Another project aimed to create something in between the very literal translation of the King James Bible and the more informal Good News Bible. The goal of this was to create a Bible that would be scholarly yet not overly formal. The result of this project was the New International Version (1978). This version became highly popular in Evangelical Protestant circles.

The debate between the formal equivalence and dynamic (or 'functional') equivalence translation styles has increased with the introduction of inclusive language versions. Various terms are employed to defend or attack this development, such as feminist, gender neutral, or gender accurate. New editions of some previous translations have been updated to take this change in language into account, including the New Jerusalem Bible (1985), the New Revised Standard Version (1989), the Revised English Bible (1989), and Today's New International Version (2005). Some translations have approached the issue more cautiously, such as the English Standard Version (2001).

A further process that has assisted in greatly increasing the number of English Bible versions is the use of the Internet in producing virtual bibles, of which a growing number are beginning to appear in print – especially given the development of "print on demand".

Today, there is a range of translations ranging from the most literal, such as the Young's Literal Translation to the most free such as The Message and The Word on the Street.

18th and 19th century translations[edit]

Name Date
Challoner's revision of the Douay–Rheims Bible 1752
John Wesley, Wesley's New Testament 1755
Francis Sawyer Parris, Cambridge 'Standard' Edition [KJV] 1762
Quaker Bible 1764
Benjamin Blayney, Revised Standard Oxford Edition [KJV] 1769
Gilbert Wakefield, A Translation of the New Testament[14] 1791
Thomson's Translation 1808
Alexander Campbell's The Living Oracles (New Testament) 1826
Webster's Revision 1833
Young's Literal Translation 1862
Julia E. Smith Parker Translation 1876
English Revised Version 1885
Darby Bible 1890

20th and 21st century translations[edit]

King James Version and derivatives[edit]

The King James Version of 1611 (in its 1769 amended Oxford edition) still has an immense following, and as such there have been a number of different attempts to update or improve upon it. The English Revised Version and its derivatives also stem from the King James Version.

Abbreviation Name Date
Webster Webster's Revision of the King James Version 1830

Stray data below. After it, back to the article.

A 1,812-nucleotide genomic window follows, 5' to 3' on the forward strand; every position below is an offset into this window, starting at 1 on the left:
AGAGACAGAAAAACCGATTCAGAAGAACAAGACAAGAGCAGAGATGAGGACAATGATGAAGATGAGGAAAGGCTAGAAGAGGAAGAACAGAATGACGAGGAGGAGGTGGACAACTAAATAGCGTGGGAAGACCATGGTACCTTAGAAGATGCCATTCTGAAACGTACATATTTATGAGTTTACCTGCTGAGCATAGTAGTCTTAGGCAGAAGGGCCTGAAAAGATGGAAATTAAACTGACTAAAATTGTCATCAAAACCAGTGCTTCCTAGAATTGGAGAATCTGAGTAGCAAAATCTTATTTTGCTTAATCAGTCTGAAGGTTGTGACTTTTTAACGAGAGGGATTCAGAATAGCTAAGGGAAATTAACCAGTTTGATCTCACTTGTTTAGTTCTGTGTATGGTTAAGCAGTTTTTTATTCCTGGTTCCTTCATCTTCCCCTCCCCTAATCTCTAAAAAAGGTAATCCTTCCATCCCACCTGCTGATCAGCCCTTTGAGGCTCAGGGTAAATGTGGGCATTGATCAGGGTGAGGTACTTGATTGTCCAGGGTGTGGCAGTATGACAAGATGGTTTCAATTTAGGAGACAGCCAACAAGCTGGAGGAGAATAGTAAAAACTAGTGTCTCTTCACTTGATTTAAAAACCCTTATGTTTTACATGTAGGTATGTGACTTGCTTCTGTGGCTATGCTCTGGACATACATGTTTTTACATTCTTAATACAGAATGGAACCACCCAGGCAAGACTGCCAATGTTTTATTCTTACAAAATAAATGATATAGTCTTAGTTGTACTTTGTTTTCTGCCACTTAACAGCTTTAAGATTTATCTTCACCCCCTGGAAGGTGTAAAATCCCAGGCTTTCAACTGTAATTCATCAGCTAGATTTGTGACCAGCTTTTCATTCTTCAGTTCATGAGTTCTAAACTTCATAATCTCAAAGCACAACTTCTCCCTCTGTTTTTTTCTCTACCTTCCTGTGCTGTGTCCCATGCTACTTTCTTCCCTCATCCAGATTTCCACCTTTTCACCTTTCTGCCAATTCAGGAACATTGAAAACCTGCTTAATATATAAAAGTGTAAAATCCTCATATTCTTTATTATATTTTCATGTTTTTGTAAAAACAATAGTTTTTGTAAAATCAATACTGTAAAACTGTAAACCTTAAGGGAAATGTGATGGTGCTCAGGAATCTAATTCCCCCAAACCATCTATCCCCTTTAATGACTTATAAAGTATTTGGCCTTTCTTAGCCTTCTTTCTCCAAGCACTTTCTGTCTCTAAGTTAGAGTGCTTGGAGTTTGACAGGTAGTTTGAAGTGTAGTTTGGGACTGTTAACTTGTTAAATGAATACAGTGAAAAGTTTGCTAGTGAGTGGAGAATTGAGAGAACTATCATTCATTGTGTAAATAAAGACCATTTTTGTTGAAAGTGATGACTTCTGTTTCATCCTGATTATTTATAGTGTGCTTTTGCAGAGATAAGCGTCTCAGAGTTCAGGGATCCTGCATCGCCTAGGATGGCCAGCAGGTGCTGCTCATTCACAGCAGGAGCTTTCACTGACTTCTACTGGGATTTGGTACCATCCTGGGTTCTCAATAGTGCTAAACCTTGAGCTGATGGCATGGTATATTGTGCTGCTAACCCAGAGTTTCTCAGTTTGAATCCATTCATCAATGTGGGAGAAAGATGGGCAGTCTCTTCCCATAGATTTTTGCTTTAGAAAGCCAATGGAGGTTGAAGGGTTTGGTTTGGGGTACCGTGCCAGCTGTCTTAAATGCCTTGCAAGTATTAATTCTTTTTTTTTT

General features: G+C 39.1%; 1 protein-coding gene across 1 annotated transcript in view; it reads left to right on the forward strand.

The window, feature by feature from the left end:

(Johannes Lauritzen) 1920
CKJV Children's King James Version Jay P. Green 1960
KJ II King James II Version of the Bible Jay P. Green 1971
KJ3/LITV King James 3 Version of the Holy Bible (by Jay P. Green) 1985
KJV20 King James Version—Twentieth Century Edition Jay P. Green
NKJV New King James Version 1982
KJ21 21st Century King James Version 1994
TMB Third Millennium Bible 1998
MKJV Modern King James Version 1999
AKJV American King James Version[15] 1999
KJV2000 King James 2000 Version[16] 2000
UKJV Updated King James Version[17] 2000
KJVER King James Version Easy Reading[18] 2001
HSE Holy Scriptures in English[19] 2001
CKJV Comfort-able King James Version[20] 2003
NCPB New Cambridge Paragraph Bible[21] 2005
AV7 AV7 (New Authorized Version) 2006
AVU Authorized Version Update[22] 2006
KJV-CE King James Version—Corrected Edition[23]
DNKJB Divine Name King James Bible[24] 2011
MCT Mickelson Clarified Translation[25] 2008, 2013, 2015, 2019
MEV Modern English Version[26] 2014
King James Bible for Catholics[27] 2020
SKJV Simplified King James Version[28] 2022

English Revised Version and derivatives[edit]

The English Revised Version was the first official attempt to update the King James Version of 1769. This was adapted in the United States as the American Standard Version. The translations and versions that stem from them are shown in date order:

Abbreviation Name Date
RV/ERV English Revised Version 1881, 1885, 1894
ASV American Standard Version 1901
RSV Revised Standard Version 1952, 1971
NASB New American Standard Bible 1971, 1995, 2020
NRSV New Revised Standard Version 1989
WEB World English Bible 2000